Gov. Paul LePage’s administration would move cautiously. A competing proposal would open river dams immediately.
The future of spawning alewife runs in the St. Croix River will likely be decided by state lawmakers next month as they evaluate rival bills aimed at allowing the fish back into the watershed.
The competing bills take very different approaches. One, introduced by Gov. Paul LePage’s administration, takes a slow and cautious tack to allowing the fish back into the river nearly two decades after they were locked out by state law. The other — backed by environmental groups, commercial fishermen and the Passamaquoddy Tribe — would open the dams immediately, a course of action endorsed by the federal governments of both the United States and Canada, whose territories the river system straddles.
Alewives, or “river herring,” are a small schooling fish that spend most of their life in the oceans but travel up freshwater rivers in spring to spawn. An important source of food for larger fish, their numbers crashed after dams were constructed on Maine’s rivers in the 19th century. Some scientists think their disappearance played a role in the destruction of Maine’s inshore cod stocks, and think their restoration to the Penobscot, St. Croix and other rivers could contribute to the recovery of commercial fish as well. But on the St. Croix, inland fishing guides fear the fish might harm smallmouth bass and other sportfish by competing for food.
“It is the Passamaquoddy’s vision that the entire watershed be available to river herring because it is an indigenous species and, like native peoples, they have been pushed back into smaller and smaller pieces of habitat,” said Paul Biscula, the former head of the Maine Indian Tribal-State Commission, who is acting as a spokesman for Passamaquoddy activists on the issue. “If we can restore the viability of river herring runs, valuable fish like cod will be able to feed on them.”
The LePage administration wants to implement a gradual, staged approach to reintroducing the spawning fish to the river. “I do not believe in one bit of my body that we will see a negative effect, but we want to do this in a way that tries to balance the polarization that has been part of the discussion on this issue since 1995,” said Patrick Keliher, commissioner of the Department of Marine Resources.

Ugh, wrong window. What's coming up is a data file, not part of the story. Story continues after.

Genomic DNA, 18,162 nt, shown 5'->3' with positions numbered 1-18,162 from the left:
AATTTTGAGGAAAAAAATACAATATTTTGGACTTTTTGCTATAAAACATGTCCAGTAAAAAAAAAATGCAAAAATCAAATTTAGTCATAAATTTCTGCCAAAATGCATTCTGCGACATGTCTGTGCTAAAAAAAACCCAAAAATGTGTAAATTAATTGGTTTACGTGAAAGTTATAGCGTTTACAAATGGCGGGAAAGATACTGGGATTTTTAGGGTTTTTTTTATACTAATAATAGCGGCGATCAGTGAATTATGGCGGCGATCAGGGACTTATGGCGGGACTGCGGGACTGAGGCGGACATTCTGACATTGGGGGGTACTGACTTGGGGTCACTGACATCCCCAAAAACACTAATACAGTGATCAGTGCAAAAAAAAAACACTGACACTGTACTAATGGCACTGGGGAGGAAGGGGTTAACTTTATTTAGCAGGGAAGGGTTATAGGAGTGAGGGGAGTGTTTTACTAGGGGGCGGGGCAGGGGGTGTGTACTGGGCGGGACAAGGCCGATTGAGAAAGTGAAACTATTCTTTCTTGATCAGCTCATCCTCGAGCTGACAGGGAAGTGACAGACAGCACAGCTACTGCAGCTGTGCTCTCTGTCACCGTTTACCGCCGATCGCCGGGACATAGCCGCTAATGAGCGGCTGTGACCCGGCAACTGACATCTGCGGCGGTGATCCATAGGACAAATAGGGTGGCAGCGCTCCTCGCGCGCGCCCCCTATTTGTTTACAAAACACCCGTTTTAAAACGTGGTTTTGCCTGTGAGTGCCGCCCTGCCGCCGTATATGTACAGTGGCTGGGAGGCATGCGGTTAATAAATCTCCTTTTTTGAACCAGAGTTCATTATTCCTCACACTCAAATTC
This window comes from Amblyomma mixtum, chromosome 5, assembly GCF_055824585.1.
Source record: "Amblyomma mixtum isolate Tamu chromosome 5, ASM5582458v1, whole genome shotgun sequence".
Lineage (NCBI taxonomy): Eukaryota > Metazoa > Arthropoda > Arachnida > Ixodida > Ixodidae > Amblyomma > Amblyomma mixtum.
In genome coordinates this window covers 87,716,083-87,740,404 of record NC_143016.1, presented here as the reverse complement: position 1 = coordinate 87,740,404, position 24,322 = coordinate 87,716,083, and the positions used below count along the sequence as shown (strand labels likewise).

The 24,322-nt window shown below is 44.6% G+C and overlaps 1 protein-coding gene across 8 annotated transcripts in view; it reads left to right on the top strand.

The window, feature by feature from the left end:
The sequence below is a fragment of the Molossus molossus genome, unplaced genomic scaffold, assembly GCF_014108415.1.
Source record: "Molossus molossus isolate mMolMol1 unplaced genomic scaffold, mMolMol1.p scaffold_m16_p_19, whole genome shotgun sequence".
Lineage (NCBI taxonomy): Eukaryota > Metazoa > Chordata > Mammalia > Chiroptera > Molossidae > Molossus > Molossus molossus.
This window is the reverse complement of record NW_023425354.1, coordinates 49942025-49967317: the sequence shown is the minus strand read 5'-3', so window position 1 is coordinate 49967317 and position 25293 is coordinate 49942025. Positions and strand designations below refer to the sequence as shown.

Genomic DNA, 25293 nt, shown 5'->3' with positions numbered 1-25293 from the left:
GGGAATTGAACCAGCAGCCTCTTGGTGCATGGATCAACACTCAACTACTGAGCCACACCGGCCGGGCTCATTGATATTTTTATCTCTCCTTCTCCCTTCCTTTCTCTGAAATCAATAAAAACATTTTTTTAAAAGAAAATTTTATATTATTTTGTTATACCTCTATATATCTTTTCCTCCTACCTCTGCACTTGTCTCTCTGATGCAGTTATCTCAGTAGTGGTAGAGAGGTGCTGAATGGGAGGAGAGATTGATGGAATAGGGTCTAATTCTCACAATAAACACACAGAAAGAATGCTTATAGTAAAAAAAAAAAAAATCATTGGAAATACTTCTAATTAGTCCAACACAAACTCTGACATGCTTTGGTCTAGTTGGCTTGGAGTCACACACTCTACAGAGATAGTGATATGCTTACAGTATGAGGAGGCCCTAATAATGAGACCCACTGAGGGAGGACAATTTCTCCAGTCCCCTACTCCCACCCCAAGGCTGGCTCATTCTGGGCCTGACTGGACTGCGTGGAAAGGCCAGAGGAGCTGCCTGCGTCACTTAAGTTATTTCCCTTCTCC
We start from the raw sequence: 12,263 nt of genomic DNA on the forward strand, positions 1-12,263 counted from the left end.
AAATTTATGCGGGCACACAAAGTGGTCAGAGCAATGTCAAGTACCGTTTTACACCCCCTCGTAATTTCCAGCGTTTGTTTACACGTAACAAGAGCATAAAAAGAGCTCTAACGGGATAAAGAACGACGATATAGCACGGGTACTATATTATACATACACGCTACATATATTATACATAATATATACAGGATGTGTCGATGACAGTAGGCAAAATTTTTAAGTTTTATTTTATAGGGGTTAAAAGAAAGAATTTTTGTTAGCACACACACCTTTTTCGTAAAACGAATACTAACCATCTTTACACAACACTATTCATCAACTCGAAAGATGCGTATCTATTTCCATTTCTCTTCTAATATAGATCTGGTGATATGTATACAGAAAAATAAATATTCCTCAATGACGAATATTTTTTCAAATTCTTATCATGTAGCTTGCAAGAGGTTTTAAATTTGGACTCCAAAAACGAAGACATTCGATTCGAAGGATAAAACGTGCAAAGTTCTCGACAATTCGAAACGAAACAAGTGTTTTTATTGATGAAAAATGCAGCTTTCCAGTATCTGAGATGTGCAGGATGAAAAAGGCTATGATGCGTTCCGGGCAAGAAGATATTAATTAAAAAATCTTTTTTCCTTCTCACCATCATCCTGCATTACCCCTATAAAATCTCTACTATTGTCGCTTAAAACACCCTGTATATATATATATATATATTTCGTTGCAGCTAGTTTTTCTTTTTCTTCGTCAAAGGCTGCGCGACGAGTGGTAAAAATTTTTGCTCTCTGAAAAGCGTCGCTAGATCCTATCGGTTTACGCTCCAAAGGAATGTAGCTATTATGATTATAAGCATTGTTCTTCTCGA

Alewives were effectively shut out of the river from 1825 to 1981, first because of impassable dams, and later because of pollution from lumber and paper mills. But from 1981 to 1987, their annual run grew 13-fold to more than 2.6 million.
In 1995, however, Augusta lawmakers passed a law that ordered the fishways at the Woodland and Grand Falls dams closed to the fish because inland fishing guides feared the alewives would harm the smallmouth bass populations in the region’s lakes and ponds. The St. Croix alewife runs collapsed to just 900 fish in 2002, a decline of 99.7 percent.
In 2008 the Legislature revisited the issue, but under pressure from guides and one faction of the Passamaquoddy Tribe, it ultimately decided to open only the Woodland Dam in Baileyville to the fish, depriving them of an estimated 94 percent of their habitat.
Last year, the U.S. Environmental Protection Agency directed the state to allow the alewives beyond Grand Falls, but then-Attorney General William Schneider countered that the agency’s ruling was irrelevant. The Conservation Law Foundation has sued the state in federal court to compel action.
Environmentalists and marine fisheries advocates say restoring the alewife population will benefit both the freshwater and marine ecosystems, because they are a source of food for smallmouth bass, cod and other species. One researcher estimated that if spawning runs were allowed access to the entire watershed, alewives could number more than 20 million, up from just over 31,000 now, with access confined to the lowest stretch of the river south of the Grand Falls Dam.
“There’s just no reason not to open the river,” said Nick Bennett, a staff scientist at the Natural Resources Council of Maine. “Alewives are good for everything, including smallmouth bass.”
Both bills before the Legislature would open more of the river to alewives, a move that local bass guides have long opposed, arguing the fish will compete with bass and other inland fish for food and that the fish are not native to the river.